IMG_2382 (1)Venturing down to the second floor, we were surprised to see a familiar name.  The hubby and I took a street photography workshop in Paris from Peter Turnley last month and he made no mention of an exhibit at Bates.

IMG_2383 (1)Peter’s photos capture the essence of humanity no matter where they are taken.  The more I see of his work the easier it is to understand why he is tops in his field.

Thanks to the director of the Bates Museum for letting us have a preview of a beautiful and interesting exhibit.

i so appreciate your visit and the comments you leave behind


Tips for Street Photography

Street photography is a challenge, one more difficult than I anticipated.  It’s about acting in an instant to capture a moment that tells a story.  That means more than zooming in and snapping a photo from a distance as I have been so prone to do.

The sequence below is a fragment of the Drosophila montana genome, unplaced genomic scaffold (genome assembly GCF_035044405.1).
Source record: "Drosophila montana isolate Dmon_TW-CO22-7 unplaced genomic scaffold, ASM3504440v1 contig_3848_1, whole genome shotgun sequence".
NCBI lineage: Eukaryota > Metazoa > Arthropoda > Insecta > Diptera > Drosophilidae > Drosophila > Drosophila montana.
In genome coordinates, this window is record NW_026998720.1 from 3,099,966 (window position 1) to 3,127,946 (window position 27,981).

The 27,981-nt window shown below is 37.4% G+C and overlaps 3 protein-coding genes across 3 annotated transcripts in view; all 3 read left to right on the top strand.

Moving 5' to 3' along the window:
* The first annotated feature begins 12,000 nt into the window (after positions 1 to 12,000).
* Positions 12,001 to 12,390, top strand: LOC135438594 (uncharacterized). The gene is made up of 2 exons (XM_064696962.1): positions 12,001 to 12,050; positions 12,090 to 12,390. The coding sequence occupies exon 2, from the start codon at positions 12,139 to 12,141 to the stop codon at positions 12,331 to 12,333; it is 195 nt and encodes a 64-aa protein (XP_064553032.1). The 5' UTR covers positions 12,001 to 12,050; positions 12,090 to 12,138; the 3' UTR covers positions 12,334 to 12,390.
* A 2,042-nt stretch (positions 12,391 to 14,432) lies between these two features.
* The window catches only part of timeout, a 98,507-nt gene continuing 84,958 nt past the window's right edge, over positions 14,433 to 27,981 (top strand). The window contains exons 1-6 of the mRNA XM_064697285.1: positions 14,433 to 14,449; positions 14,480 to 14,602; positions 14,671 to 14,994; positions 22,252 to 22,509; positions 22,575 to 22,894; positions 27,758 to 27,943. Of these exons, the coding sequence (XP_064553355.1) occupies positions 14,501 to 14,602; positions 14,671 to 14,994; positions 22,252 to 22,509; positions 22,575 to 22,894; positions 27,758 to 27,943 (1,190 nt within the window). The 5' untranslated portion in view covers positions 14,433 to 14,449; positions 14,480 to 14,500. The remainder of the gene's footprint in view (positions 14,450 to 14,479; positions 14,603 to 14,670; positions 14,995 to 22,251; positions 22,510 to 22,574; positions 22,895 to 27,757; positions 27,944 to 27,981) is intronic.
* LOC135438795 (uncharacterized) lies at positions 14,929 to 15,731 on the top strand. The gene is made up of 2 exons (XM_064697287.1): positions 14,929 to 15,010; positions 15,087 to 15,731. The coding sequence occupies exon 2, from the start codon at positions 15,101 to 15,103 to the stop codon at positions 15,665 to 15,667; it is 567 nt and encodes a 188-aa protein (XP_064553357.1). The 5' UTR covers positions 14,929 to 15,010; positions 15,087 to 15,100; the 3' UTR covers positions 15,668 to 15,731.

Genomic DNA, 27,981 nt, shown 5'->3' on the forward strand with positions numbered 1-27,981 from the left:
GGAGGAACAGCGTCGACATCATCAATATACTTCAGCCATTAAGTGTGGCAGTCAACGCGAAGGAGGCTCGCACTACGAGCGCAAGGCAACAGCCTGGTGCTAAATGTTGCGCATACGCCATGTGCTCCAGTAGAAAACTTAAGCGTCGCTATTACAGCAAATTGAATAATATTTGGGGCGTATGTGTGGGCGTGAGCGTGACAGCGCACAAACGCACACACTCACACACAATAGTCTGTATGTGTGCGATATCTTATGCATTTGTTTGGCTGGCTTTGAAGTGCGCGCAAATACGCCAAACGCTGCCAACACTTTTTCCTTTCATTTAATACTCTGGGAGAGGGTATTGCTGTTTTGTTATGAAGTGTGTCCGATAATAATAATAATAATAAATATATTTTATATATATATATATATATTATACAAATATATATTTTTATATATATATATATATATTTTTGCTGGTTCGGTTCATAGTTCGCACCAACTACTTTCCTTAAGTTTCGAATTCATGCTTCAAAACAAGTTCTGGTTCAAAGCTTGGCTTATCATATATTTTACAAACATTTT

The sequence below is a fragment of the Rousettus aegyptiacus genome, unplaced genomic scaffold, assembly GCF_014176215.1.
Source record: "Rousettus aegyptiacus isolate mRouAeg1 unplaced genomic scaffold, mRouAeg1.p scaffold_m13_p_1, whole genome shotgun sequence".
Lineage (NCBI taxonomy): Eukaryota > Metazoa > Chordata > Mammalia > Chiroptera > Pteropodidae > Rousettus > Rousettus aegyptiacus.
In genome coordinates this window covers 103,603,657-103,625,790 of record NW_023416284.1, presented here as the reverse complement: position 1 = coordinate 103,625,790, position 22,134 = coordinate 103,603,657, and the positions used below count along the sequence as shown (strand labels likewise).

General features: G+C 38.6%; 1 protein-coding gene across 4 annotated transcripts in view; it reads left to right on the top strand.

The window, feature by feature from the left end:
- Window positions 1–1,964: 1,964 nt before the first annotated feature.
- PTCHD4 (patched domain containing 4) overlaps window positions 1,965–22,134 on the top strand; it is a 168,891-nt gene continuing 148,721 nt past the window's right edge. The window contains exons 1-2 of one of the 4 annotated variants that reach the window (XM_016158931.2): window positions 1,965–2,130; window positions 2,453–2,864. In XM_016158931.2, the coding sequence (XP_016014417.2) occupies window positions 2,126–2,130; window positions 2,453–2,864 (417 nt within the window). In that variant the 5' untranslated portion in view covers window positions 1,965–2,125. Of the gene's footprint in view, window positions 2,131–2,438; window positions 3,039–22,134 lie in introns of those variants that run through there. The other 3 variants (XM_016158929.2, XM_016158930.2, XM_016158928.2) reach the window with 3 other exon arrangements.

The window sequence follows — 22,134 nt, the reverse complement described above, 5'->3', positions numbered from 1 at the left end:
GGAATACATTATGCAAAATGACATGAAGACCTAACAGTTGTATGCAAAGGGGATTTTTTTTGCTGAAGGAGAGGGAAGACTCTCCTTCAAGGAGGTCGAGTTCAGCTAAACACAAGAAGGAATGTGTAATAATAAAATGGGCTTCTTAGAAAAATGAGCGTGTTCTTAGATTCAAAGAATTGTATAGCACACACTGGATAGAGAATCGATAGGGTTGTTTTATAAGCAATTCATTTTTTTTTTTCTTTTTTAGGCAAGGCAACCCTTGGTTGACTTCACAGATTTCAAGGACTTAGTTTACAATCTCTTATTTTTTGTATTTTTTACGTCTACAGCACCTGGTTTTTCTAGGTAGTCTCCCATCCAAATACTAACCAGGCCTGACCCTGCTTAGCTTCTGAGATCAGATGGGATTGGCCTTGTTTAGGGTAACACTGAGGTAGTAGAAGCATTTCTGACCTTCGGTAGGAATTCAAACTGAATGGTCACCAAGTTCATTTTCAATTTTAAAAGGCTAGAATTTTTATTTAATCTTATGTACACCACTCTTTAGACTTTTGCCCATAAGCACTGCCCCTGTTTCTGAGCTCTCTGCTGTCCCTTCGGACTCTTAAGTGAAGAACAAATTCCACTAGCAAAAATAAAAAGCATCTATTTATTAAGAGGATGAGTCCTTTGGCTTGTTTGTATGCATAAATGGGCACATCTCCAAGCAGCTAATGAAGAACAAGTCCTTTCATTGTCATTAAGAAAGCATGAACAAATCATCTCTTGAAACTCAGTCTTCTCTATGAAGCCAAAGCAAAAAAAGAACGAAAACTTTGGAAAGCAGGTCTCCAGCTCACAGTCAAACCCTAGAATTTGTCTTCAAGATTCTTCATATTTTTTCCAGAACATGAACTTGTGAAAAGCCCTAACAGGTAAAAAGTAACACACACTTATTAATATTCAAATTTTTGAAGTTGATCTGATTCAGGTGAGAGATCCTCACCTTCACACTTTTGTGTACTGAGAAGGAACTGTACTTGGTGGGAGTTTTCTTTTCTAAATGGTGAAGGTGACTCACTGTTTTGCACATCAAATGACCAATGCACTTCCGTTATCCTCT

DSC01158 (1)This is a good example.  Though I did capture the moment, there is no story and the result is little more than an attractive couple taking a selfie.  

DSC00680As I explored Paris streets, Peter Turnley’s reminder that life gives us pictures kept ringing in my head.  More often than not the pictures involve people, and it is important that the photo be authentic, not posed.  

DSC00789If people notice you pointing a camera, especially one with a big lens, in their direction, they may shy away.  Asking permission, establishing a rapport before snapping away is a good idea.  That can be a bit tricky, so it requires some doing to become confident making the ask to a perfect stranger.  Once you are comfortable, however, the other  person relaxes and, in some cases, rather likes the idea of being your subject.  DSC00727Showing the result of your photo gets a very positive response, and don’t be surprised if you are asked to share it.  In that case, Turnley suggests that having a card with your name and email address is a handy way of dealing with the request.  That puts the ball for remembering to follow through in the other person’s court.